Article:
Durable, Waterproof and Warm: Felted Wool Mittens from Old Sweaters

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©iStockphoto.com/Juha-Pekka Kervinen

Boiled wool is not a term you hear too much anymore. More often you will hear it called "felting". Whatever you call it, the result is a thick, durable, waterproof fabric that makes the perfect winter mitten for pennies. The only time I knit mittens anymore is for the fun of it.

At our local thrift shop Wednesdays are half price days. That means that I can usually find a 100% wool sweater for about $1.50. If it is a large I can make several pairs of mittens out of it. Merino and lambs wool make for a softer end product than just plain wool, so if you have a choice go for the nice stuff (cashmere, anyone?).


The sweater choices are usually numerous. After all, no matter how well you take care of a sweater eventually it will wear out.

Making the Mittens

Nearly anyone with a sewing machine, some scissors, and the ability to trace their hand can make a pair of homemade mittens in an hour or so.


Felt, or Boil the Wool

The first thing that you will need to do is to wash the sweater in the hottest water available and then dry in a hot dryer. What you end up with is a sweater that is a miniature version of what you started with. Now you will want to cut along the seams. It won't unravel, the wool has pulled together and become very tight. You should end up with two large pieces of fabric, one from the front, and one from the back. You will also have two smaller pieces of fabric from what were the sleeves.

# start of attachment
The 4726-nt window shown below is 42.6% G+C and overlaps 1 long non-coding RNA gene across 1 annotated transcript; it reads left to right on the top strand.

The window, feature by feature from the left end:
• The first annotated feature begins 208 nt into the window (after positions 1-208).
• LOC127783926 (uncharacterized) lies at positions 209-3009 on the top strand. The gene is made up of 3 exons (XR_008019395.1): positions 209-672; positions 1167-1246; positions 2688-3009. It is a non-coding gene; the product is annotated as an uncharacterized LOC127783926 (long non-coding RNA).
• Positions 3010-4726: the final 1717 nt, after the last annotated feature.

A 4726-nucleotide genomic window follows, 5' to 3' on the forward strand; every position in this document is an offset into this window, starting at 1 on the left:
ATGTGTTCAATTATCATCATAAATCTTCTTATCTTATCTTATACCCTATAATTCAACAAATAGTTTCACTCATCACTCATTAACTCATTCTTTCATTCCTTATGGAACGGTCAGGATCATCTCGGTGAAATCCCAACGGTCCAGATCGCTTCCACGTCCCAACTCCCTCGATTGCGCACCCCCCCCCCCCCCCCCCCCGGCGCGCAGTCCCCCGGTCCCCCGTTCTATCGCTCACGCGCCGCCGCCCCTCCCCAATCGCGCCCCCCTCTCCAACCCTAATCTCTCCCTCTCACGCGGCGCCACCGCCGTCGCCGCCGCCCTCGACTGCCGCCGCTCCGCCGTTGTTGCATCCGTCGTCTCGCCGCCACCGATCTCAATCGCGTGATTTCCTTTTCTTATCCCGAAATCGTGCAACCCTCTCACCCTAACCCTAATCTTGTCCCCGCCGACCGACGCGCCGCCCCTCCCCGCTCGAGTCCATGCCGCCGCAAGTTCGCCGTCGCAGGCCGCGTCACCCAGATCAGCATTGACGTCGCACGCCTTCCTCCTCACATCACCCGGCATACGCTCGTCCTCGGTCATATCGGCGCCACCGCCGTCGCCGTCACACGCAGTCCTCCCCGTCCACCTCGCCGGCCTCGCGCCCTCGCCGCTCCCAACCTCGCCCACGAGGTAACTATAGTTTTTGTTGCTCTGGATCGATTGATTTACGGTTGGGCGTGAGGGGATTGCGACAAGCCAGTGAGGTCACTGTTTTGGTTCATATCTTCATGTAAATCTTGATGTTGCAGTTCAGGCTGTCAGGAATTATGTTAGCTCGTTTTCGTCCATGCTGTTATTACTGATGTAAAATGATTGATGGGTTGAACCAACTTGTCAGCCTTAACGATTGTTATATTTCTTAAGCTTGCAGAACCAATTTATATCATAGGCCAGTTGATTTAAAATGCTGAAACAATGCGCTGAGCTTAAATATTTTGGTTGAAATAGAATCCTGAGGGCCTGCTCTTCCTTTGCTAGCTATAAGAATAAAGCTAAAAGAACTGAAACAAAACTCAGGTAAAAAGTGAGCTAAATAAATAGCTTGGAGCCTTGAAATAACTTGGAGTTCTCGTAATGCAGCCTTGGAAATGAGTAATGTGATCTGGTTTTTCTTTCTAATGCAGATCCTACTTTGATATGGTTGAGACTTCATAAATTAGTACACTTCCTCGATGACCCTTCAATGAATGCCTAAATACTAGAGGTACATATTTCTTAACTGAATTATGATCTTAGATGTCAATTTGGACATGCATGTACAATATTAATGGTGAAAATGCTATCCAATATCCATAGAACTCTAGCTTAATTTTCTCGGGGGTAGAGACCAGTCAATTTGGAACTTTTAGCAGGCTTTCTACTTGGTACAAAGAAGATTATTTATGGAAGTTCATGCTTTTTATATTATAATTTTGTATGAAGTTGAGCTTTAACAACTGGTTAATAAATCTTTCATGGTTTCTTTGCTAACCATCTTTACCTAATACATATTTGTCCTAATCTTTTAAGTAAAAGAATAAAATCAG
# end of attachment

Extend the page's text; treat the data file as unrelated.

Make Your Pattern

Place your hand down on a piece of scrap cotton, newspaper, or anything else you can make a pattern from. Hold your fingers together and hold your thumb away from the rest of your hand for a mitten shape. Trace around your hand and thumb with a permanent marker. Be sure to trace an inch bigger so that you will have a seam allowance and wiggle room.

I use scrap fabric for the pattern because it lasts forever and I can reuse it as much as I like.


Cut Out the Mittens

If you place the bottom edge of the pattern on the bottom edge of the sweater you can use the ribbing for cuffs.

Cut out the pattern and pin it to the wool. Now, carefully cut around the pattern until the first Mitten shape is cut out. Repeat once more. We will call this shape A.


Now, flip the pattern the opposite way and cut out two mitten shapes. We will call these shape B.

You will have four shapes all together. Match one A and one B. If there are right and wrong sides to the fabric then put the right sides together.


Stitch Up the Mittens

Measure in ¾ inch from the edge of the mitten and sew from the wrist, around the thumb and fingers and back down to the wrist. Keep the bottom open so that you can put your hand in the mitten. Do the same with the other two pieces. Trim the seam to about ¼ inch and turn the mittens right side out.


Waterproofing and Care

Now, for the warmest most waterproof mittens anywhere you can soak them in water that you have added a bit of lanolin to. Squeeze the water through them gently and hang to dry. You may need to freshen up the lanolin once a season. You can find lanolin in the baby section of many stores. It is the natural oil found in wool.

When your mittens need a wash just gently hand wash them in warm water with a little baby shampoo or Castile soap. Rinse carefully and hang to dry.


An Addictive Hobby

Felted wool mittens make a wonderful gift as well as being an addictive hobby. There are so many beautiful sweaters with holes or wear that you will find yourself looking through the sweaters in thrift shops in July with an eye toward winter.

Losing mittens will now be seen as an opportunity to make more!